"Each copy of any petition provided for in this section, before being filed, must have attached thereto an affidavit executed by the circulator in substantially the following form:

"State of North Dakota ) ) ss. "County of ------------------- ) (county where signed) "I, ----------, being duly sworn, depose and say (circulator)

"that I am a qualified elector; that I reside at ---------------; (address)

"that each signature contained on the attached petition was executed in my presence; and that to the best of my knowledge and belief each person whose signature appears on the attached petition is a qualified elector; and that each signature contained on the attached petition is the genuine signature of the person whose name it purports to be.

------------------------- (signature of circulator)

"Subscribed and sworn to before me this ------------ day of -----------------------------,,19 ---, at -----, North Dakota.

(city)

"(Notary Seal) -----------------------------------------------------------------------------

(signature of notary) Notary Public, North Dakota My commission expires -----------"

The applicants did not argue that the approved petition did not comply with the statutory requirements for form. Instead, their objections went to the heart of the substance and meaning of the text of the proposed measure.

In defining the term "form," Black's Law Dictionary, 651 (6th ed. 1990) explains that it is the antithesis of "substance:"

"In contradistinction to `substance,' `form' means the legal or technical manner or order to be observed in legal instruments or juridical proceedings, or in the construction of legal documents or processes. Antithesis of `substance.'..."

Form is to be distinguished from substance. Art. III, § 2, N.D. Const., limits the Secretary's review to whether the petition "is in proper form and contains the names and addresses of the sponsors and the full text of the measure." It does not authorize a review of the substance or merits of the text of the measure. When a petition is challenged, neither the Secretary nor this court should be concerned with the substance or merit of the proposed measure, because under our system of government, the resolution of a proposal's merit rests with the electorate. See Matter of Increase of Taxes on Tobacco Products, supra, 756 P.2d at 998.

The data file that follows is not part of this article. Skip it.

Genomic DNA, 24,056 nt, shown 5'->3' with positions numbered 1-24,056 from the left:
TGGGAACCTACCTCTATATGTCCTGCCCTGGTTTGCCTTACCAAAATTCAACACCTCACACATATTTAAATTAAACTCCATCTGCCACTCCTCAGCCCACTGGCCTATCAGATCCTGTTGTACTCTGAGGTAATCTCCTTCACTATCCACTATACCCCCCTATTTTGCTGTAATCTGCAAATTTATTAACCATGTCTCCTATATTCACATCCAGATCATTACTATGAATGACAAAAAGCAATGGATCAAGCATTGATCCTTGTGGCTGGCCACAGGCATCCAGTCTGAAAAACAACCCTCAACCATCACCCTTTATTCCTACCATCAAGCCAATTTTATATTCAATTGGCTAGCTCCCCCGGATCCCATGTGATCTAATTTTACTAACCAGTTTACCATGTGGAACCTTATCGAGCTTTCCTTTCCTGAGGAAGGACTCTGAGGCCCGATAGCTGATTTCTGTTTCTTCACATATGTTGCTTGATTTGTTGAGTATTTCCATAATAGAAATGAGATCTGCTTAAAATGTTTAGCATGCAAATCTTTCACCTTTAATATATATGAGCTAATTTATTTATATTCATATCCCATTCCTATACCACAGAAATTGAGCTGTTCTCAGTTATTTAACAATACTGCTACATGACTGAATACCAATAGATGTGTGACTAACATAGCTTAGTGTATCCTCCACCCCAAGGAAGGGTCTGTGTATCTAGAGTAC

The applicants mistakenly relied upon State ex rel. Askew v. Meier, 231 N.W.2d 821 (N.D.1975), as precedent for allowing or requiring the Secretary to examine the substance of an initiated measure in deciding whether the matter should be placed on the ballot. In Askew, the state Legislature passed a resolution ratifying a proposed *706 amendment to the United States Constitution, commonly known as the Equal Rights Amendment. Petitions were filed to refer the resolution. We concluded that the act of ratification by the Legislature was authorized by the federal constitution, and, therefore, the resolution was not subject to referral under state law. We enjoined the Secretary from placing the referendum on the ballot. Askew involved a unique procedural question not present in the case before us, whether the matter was referable at all. The Askew decision did not involve the scope of the Secretary's review under Art. III, § 2, N.D. Const., for approving the form of an initiated petition. Consequently, the Askew decision is not authority for the proposition that the Secretary may examine the substance of an initiated measure.